Tuesday, June 23, 2009

3. Presuppositional Apologetics

Jesus employed a presuppositional apologetic method. Christian apologists today would do well to follow our Lord's example. The Savior was perfectly consistent in His teaching. As outlined above, Christ taught the doctrines which have come to be known as the five points of Calvinism. These doctrines teach that man is a totally depraved sinner and therefore salvation is 100% by God's grace. An evidential apologetical method is inconsistent with this Calvinistic doctrine, while totally consistent with the Arminian doctrine of free will. The Arminian evidentialist believes that if given enough compelling evidence, a man will reason that the Bible is the Word of God and that Jesus is who He claimed to be. He will then employ his free will to "accept Christ".
I grant the fact that evidence for the veracity of Scripture and the claims of Christ are everywhere (Rom. 1:18ff). However, because of the noetic effects of sin, corrupt man suppresses such evidence. Even if one could prove beyond the shadow of a doubt that Jesus rose from the dead and that the Bible is the word of God, this would not convince one more person to be saved, for salvation is of God's grace, not the will of man (John 1:13). It is the accurate preaching of the whole counsel of God which God employs in the salvation of souls. In His "defense of the faith," Jesus never sparred with the Romans by setting up an elaborate system of theistic proofs. Nor did He attempt to overwhelm the Sadducees with empirical evidence of the supernatural aspects of Scripture. Jesus "presupposed" the existence of the God of the universe revealed in Scripture, how could He have done otherwise, being Himself "God with us" (Matt. 1:23).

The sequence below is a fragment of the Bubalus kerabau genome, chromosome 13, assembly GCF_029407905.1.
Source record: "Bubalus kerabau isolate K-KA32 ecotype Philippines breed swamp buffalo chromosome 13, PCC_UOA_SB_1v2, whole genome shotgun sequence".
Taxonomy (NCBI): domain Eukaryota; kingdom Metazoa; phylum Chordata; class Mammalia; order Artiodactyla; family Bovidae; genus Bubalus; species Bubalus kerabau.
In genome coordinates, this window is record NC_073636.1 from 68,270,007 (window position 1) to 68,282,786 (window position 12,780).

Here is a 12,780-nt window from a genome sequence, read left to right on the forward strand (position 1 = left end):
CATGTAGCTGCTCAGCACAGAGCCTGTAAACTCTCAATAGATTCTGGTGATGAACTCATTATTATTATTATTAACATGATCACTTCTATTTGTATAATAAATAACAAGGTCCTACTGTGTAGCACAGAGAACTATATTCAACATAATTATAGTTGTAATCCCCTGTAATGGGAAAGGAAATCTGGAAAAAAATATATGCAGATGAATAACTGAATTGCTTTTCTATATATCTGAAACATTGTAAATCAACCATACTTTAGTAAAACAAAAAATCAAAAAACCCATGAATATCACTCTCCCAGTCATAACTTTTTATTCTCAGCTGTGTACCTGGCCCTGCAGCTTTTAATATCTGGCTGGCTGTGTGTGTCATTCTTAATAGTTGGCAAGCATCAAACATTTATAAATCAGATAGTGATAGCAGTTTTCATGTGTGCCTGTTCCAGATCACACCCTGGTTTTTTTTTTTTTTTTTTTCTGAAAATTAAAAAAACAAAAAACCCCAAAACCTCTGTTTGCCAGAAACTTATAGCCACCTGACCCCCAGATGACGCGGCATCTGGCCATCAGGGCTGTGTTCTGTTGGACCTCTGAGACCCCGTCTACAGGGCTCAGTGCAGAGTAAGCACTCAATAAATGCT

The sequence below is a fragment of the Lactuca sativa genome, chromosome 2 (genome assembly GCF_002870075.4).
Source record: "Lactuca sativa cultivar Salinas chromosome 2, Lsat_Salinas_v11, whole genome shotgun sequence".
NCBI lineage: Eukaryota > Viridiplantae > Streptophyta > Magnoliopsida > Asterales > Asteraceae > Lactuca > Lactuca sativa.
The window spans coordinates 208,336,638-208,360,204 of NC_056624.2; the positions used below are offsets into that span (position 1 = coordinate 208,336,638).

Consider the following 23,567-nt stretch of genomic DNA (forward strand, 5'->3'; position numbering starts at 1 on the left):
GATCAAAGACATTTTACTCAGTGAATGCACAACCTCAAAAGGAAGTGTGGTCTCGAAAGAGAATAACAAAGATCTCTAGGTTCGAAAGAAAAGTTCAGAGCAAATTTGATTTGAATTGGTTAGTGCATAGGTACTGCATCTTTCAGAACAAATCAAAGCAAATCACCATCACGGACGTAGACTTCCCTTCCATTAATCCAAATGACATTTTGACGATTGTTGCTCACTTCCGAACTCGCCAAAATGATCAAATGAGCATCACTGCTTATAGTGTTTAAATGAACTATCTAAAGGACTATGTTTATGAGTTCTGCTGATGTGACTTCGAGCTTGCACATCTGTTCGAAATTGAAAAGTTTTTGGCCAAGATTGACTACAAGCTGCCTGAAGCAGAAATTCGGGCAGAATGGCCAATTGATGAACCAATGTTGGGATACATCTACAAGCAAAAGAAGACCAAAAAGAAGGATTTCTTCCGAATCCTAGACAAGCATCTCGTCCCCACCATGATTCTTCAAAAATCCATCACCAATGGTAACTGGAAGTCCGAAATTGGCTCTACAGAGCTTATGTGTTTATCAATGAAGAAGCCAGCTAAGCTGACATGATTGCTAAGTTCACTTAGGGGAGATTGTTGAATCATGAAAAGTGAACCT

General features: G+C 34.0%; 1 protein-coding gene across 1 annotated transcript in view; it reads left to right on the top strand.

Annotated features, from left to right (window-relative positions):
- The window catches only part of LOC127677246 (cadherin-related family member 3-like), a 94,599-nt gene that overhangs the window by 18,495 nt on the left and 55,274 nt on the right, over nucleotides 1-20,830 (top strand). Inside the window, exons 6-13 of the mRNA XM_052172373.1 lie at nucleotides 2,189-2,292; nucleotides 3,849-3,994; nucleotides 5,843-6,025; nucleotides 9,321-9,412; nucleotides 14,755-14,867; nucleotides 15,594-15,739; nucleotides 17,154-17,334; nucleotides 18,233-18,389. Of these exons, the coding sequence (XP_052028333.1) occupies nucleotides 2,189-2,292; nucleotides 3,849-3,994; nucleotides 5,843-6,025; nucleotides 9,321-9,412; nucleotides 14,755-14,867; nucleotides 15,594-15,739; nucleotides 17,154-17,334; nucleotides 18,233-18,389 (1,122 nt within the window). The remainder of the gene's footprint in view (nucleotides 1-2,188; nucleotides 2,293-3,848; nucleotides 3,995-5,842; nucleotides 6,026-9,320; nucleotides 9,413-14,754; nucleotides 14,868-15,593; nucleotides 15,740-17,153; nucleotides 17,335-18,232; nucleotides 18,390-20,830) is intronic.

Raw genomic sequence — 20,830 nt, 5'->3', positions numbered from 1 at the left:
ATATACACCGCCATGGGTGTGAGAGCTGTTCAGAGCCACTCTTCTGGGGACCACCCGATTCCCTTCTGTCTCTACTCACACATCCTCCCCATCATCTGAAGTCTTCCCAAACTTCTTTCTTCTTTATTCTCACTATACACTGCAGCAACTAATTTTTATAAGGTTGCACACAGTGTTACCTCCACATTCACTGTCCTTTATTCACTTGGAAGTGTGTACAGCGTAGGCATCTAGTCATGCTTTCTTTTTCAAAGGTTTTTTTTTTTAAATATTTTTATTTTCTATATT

In the forty days of being tempted by Satan, Jesus knew that His best weapon against the Evil One was the self-authenticating Word of God. Three times Jesus countered the devil's temptation with "It is written..."
Not only did Jesus "presuppose" the truth of God's Word, He took it at face value. Jesus accepted as historical fact the events that modem rationalistic theologians relegate to the categories of "myth" or "saga". For example, Jesus taught the Genesis account of creation (Matt. 19:4) as an historical event. He taught the story of Jonah as an actual event and did not even hint of a possibility that Jonah's amazing experience was apocryphal or solely symbolic (Matt. 12:38-41). Our Lord also affirmed the historicity of Noah and the flood (Matt. 24:37-39). Jesus assumed the truth of Scripture, using even details of these "difficult" passages to illustrate aspects of His work. For example, Jesus used the historicity of the story of Jonah to illustrate that He would remain under the darkness of death for a time but would rise again on the third day (Matt. 12:40-41).


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